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Colleen
The biggest question in my mind before, during, and after reading this book was, WHY? Why would she do this? (I equate it with people who climb Mt. Everest. Why?) We are plunked right down into the story with no explanation of why she undertook this journey. I think she learned a lot about herself and her capabilities along the way, but what would possess a woman to train some camels (she'd never even been exposed to a camel before) and head out into the hostile desert? I actually think there ar ...more
Sps
Really liked it (four stars), but two things keep me from giving it the full four:
1. camel beatings
2. my own priggishness about the conservation of stars. [I.e. a book probably won't be a five star book until I am certain it has had an enormous effect on me and short-circuited and rewired something, conjured something, become necessary. A four star book is usually a slightly-less-important-but-still-brilliant book by a favorite author. Four stars still means basically flawless. Which means thre
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Jeanette  "Astute Crabbist"
At the age of twenty-five, the author got the wild idea that she wanted to travel solo with camels across the Australian Outback. She moved from Brisbane to Alice Springs where she spent two years learning how to handle camels, figuring out how to obtain camels of her own, and otherwise preparing herself for the trip.

In 1977, she was finally ready, and spent about eight months making her way from Glen Helen Tourist Camp in the Northern Territory to Hamelin Pool on the Indian Ocean.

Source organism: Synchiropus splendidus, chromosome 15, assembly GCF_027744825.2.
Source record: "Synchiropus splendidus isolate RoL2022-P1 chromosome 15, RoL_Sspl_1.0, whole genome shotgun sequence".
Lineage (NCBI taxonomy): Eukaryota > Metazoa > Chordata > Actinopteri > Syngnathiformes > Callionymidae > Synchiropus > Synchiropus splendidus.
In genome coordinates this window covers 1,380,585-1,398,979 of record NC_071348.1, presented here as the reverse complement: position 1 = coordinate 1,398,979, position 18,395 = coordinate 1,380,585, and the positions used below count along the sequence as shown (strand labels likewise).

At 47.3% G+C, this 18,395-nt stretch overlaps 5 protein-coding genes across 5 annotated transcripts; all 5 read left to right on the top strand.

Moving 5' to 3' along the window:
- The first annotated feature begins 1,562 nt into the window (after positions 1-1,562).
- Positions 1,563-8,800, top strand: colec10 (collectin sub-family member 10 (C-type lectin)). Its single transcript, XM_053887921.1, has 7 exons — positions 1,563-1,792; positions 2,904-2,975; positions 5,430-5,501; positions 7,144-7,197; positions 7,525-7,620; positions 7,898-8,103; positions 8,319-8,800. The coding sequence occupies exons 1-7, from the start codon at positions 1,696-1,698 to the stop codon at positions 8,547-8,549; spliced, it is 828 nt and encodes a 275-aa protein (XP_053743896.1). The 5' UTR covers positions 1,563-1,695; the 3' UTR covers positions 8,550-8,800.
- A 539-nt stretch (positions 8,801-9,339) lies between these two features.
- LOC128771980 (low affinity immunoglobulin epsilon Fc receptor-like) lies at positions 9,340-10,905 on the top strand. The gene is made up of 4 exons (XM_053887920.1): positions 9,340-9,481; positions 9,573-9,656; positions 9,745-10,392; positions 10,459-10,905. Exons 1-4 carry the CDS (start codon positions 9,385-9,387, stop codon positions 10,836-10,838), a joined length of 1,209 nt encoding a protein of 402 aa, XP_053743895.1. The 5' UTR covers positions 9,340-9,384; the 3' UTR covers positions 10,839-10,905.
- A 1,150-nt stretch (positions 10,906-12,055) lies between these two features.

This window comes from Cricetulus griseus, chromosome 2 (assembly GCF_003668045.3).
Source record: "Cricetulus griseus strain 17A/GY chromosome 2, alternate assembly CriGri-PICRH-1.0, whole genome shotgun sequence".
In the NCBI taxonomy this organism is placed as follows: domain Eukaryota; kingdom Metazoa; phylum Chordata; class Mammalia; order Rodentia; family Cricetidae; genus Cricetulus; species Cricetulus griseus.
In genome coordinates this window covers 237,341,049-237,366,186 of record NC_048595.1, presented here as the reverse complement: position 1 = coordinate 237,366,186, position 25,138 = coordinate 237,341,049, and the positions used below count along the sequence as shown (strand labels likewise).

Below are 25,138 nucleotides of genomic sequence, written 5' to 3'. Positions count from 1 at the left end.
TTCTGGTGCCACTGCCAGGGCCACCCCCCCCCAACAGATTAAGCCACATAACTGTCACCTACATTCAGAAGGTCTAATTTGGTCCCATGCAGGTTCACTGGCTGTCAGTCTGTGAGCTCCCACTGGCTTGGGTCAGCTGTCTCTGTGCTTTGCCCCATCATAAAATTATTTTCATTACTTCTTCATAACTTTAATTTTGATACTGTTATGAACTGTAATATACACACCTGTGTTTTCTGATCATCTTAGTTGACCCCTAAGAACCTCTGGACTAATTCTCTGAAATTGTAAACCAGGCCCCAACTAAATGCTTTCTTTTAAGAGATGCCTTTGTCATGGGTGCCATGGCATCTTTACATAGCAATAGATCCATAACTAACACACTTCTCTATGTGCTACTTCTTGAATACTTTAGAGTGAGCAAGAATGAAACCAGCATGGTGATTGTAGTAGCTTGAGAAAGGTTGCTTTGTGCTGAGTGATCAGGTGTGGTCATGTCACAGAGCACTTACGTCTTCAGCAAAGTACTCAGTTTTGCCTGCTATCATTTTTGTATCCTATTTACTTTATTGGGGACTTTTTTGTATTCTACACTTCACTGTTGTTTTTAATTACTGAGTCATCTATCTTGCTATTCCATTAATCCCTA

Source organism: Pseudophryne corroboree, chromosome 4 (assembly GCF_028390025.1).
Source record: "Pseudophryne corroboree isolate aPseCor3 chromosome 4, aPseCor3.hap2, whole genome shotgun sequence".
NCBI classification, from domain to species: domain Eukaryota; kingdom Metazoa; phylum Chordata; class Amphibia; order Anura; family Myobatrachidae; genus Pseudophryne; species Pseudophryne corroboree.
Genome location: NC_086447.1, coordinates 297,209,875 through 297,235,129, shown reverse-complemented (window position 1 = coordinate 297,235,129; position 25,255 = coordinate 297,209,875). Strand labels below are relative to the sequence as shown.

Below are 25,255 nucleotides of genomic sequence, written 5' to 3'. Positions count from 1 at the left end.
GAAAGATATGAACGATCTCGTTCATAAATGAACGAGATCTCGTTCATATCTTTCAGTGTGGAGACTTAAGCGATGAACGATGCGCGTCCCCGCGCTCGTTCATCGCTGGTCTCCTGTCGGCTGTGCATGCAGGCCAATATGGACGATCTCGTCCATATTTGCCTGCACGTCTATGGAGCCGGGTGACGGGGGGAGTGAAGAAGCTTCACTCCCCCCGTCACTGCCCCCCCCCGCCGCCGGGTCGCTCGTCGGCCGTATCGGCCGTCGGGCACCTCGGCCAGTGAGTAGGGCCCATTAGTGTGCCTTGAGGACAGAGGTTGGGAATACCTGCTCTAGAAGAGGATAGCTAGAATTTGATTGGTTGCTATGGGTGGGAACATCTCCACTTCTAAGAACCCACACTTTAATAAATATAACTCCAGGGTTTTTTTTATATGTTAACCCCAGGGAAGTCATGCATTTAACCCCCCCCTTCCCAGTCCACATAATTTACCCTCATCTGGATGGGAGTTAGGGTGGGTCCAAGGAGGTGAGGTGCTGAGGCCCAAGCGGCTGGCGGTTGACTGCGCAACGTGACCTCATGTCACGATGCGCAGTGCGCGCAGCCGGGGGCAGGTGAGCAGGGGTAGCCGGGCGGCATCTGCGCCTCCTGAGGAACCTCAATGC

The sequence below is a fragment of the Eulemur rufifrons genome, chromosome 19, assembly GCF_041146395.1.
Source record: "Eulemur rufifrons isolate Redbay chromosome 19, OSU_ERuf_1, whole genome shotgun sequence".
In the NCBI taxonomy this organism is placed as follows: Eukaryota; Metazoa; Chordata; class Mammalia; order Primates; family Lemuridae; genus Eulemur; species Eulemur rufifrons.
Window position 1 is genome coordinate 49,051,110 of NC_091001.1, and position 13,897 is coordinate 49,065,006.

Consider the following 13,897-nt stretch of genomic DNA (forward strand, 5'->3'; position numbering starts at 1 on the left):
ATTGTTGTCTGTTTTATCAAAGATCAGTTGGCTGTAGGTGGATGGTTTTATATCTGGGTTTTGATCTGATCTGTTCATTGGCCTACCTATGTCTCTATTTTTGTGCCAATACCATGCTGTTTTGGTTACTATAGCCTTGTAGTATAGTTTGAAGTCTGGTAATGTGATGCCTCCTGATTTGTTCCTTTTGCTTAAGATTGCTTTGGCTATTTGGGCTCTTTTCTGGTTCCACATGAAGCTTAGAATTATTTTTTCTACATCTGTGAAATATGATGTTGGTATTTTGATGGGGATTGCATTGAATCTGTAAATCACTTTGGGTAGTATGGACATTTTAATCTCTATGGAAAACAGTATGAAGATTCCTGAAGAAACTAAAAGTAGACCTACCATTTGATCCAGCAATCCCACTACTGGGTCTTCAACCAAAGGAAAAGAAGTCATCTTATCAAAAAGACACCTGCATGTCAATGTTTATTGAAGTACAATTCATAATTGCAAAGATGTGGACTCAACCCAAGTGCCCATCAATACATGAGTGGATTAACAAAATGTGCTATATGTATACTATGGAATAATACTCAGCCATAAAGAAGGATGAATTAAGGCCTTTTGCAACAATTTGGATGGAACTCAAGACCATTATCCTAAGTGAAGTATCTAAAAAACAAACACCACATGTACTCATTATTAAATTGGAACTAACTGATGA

This was not
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Kapi
Jul 21, 2008 Kapi rated it 1 of 5 stars
Recommends it for: ?
I was disappointed by this book. I felt that the author had a major chip on her shoulder that she never really got over. Her open contempt for anyone interested in her or her journey was not only tiring, but made for a strange read (being one of those interested in her journey). I felt tricked - like she'd invited me to read her story and then accused me of voyeurism. I was left with the feeling that this book was written out of obligation to some sponsor more than a desire to share her experien ...more
Mel
Tracks is a cult classic, recently republished, about a woman's solo walk across 1700 miles of the Australian outback. I learned a great deal about camels, Alice Springs Australia, the mentality of Australian men, Aborigines, and Robyn Davidson from this book. It is a book about life on the frontier, self reliance, being a woman in an ultra-macho culture, about tourism in the outback and the savage mistreatment of native peoples of the outback. One of the most interesting and to me edifying aspe ...more
Noreen